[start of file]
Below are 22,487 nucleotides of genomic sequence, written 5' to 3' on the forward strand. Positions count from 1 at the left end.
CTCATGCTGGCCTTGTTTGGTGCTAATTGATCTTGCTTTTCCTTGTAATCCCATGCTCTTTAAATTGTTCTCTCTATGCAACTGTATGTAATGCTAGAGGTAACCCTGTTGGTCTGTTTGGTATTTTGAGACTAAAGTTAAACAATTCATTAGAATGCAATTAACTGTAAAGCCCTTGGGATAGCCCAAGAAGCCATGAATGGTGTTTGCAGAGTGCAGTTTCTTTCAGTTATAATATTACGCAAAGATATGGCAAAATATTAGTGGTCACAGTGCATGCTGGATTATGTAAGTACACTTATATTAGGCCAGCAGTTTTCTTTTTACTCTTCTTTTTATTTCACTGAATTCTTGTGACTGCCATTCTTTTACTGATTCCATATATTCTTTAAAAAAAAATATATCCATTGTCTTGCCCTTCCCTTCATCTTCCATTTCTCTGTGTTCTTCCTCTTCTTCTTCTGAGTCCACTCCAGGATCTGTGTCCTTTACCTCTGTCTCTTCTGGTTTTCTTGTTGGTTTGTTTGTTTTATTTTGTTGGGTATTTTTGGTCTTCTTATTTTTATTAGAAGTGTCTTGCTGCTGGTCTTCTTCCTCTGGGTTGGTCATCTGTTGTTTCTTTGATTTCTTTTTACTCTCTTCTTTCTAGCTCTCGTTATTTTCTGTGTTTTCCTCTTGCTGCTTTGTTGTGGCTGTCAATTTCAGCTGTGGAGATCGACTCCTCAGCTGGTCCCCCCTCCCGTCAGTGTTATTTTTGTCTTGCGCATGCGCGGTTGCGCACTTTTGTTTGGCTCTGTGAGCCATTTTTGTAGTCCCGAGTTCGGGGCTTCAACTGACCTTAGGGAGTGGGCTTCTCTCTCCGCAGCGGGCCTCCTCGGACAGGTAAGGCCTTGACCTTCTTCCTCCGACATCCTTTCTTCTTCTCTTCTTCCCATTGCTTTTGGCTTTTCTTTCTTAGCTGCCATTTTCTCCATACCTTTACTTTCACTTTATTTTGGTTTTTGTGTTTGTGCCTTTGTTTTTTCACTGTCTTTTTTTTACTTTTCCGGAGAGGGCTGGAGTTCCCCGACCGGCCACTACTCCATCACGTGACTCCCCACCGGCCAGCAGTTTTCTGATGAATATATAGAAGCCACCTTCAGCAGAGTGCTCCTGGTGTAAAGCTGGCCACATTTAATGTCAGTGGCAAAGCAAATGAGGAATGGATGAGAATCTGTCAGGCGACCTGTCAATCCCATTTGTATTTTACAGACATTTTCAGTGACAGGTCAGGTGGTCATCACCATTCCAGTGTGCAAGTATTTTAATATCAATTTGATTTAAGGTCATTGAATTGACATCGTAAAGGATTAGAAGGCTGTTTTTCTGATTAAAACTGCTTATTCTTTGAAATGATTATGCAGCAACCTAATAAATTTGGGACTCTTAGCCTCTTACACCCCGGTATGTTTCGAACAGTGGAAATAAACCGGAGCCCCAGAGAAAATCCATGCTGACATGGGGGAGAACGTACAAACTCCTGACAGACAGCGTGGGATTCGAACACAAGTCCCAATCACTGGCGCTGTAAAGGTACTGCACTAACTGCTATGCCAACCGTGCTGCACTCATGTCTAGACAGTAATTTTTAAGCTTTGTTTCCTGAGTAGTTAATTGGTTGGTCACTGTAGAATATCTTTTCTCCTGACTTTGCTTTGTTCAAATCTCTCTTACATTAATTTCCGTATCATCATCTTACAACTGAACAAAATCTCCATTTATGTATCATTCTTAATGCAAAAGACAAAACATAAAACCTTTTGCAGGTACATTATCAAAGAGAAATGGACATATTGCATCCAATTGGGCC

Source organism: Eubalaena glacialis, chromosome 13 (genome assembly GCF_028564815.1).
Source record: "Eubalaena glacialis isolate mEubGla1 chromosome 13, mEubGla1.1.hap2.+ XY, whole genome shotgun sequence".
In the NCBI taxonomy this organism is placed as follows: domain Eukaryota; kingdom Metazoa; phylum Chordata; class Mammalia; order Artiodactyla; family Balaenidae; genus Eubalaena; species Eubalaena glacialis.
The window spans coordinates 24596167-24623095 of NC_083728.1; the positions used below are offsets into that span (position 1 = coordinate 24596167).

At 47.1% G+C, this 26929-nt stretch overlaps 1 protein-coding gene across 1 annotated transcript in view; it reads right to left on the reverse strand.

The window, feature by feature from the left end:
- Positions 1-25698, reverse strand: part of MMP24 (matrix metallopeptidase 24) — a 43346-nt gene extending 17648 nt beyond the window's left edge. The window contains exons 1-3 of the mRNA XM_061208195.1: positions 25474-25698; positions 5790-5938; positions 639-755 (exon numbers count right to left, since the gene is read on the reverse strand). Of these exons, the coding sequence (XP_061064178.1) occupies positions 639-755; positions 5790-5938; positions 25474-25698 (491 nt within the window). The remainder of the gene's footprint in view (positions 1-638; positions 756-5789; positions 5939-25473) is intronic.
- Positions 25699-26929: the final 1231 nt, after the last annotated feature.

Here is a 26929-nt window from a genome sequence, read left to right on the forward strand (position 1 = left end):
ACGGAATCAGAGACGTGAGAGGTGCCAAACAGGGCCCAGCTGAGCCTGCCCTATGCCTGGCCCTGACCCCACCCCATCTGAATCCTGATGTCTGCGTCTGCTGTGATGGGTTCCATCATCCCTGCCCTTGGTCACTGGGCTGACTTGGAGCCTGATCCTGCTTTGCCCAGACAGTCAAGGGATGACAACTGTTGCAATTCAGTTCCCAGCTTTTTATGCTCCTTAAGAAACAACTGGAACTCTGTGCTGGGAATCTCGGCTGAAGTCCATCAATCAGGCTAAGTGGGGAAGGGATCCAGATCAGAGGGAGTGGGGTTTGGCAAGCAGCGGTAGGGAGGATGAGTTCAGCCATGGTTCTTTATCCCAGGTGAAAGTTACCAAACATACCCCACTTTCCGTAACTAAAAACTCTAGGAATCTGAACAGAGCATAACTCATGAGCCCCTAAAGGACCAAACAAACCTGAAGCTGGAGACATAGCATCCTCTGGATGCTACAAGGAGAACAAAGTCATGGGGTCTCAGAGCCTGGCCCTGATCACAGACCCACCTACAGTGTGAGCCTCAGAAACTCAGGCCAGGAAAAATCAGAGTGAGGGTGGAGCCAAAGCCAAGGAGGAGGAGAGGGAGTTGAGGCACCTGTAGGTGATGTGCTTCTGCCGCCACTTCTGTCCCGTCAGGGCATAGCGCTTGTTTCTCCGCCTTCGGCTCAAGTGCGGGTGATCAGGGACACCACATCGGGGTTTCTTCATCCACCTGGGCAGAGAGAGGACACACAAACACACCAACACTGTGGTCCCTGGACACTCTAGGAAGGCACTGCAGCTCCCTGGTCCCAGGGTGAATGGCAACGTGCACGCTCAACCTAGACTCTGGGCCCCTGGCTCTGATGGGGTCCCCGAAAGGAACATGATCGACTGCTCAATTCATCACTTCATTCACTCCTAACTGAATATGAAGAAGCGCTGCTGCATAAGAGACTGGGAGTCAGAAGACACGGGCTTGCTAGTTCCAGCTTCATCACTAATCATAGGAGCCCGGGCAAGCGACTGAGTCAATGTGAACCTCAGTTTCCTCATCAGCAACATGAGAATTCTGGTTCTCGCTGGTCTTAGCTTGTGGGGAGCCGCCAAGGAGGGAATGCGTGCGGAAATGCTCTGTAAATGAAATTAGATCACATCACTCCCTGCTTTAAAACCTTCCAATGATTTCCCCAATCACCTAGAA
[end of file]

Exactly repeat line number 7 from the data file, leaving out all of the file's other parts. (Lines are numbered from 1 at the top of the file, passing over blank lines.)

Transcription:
At 47.1% G+C, this 26929-nt stretch overlaps 1 protein-coding gene across 1 annotated transcript in view; it reads right to left on the reverse strand.